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Project Pressure, Visualizing Climate Change

Project Pressure was instigated by Klaus Thymann in 2008. The charity is dedicated to highlight the impact of climate change, inspiring action and participation. Project Pressure use art as a positive touch point to inspire engagement and work with some of the world’s leading artists, scientists and developers.

Project Pressure is visualizing the climate crisis. Project Pressure use art as a positive touch-point to inspire action and behavioural change. Unlike wildfires, flooding and other weather events, glacier mass loss can be directly attributed to global temperature changes and as such, they are key indicators of climate change and the focus of our visualizations.

Since 2008 Project Pressure has been commissioning world-renowned artists to conduct more than 30 expeditions around the world, creating works shown together in a museum exhibition titled MELTDOWN. The projects were developed and executed together with scientists to ensure accuracy resulting in work from every relevant continent on the planet.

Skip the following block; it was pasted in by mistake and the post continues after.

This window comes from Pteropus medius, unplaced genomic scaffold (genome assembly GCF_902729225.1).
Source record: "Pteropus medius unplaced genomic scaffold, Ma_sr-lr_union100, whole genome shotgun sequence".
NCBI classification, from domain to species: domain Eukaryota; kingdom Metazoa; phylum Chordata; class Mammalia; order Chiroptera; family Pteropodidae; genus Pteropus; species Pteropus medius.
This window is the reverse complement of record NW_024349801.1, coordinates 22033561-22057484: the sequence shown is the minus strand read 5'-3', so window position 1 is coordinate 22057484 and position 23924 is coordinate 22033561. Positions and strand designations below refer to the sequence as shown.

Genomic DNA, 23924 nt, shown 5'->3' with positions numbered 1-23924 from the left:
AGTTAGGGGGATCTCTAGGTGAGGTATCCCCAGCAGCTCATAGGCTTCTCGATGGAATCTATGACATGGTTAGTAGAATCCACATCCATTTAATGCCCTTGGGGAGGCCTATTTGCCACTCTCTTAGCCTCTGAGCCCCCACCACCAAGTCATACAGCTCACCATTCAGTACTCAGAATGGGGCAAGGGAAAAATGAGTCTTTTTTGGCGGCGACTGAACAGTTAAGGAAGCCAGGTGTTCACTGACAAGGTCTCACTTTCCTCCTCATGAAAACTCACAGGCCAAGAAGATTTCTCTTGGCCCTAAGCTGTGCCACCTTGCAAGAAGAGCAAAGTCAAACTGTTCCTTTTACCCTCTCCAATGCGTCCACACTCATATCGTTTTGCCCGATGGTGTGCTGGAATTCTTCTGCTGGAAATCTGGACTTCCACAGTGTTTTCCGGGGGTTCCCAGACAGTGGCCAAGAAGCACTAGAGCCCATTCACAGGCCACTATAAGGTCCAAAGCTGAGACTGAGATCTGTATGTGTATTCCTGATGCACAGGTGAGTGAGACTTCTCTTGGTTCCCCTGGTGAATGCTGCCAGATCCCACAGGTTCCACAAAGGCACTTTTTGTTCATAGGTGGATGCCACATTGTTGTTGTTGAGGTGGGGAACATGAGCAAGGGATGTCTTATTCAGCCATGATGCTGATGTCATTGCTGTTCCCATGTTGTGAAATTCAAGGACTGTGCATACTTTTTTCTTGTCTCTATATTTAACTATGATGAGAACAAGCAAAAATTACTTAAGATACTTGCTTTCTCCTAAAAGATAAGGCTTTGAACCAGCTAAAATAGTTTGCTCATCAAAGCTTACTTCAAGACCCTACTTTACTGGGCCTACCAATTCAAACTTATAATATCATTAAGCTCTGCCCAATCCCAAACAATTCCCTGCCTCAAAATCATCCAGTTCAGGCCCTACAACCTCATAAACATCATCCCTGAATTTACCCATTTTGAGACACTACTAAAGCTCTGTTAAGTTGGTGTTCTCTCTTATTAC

Thymann has worked as an individual artist as well as on collaborative projects in diverse rolls, leading expeditions, curating and working in the role as creative director.


Project Pressure has pioneered innovative, new technological strategies and forged partnerships with the World Glacier Monitoring Service (WGMS) and the National Aeronautics and Space Administration (NASA). In 2011, Project Pressure was recognised as an official contributor to the Global Terrestrial Network for Glaciers (GTN-G).

Project Pressure has been conducting expeditions more than 30 countries and territories that have generated reoccurring media coverage in The Guardian, BBC, The New York Times, CNN, Wired Magazine and National Geographic, Le Monde amongst many others. In 2015 Simon Norfolk’s contribution to Project Pressure won the World Photography Award in the landscape category.

Further recognition has come in the form of funding from prestigious beneficiaries including The Queen of Denmark, The Lighthouse Foundation, Getty Images and Arts Council England. For more about the project visit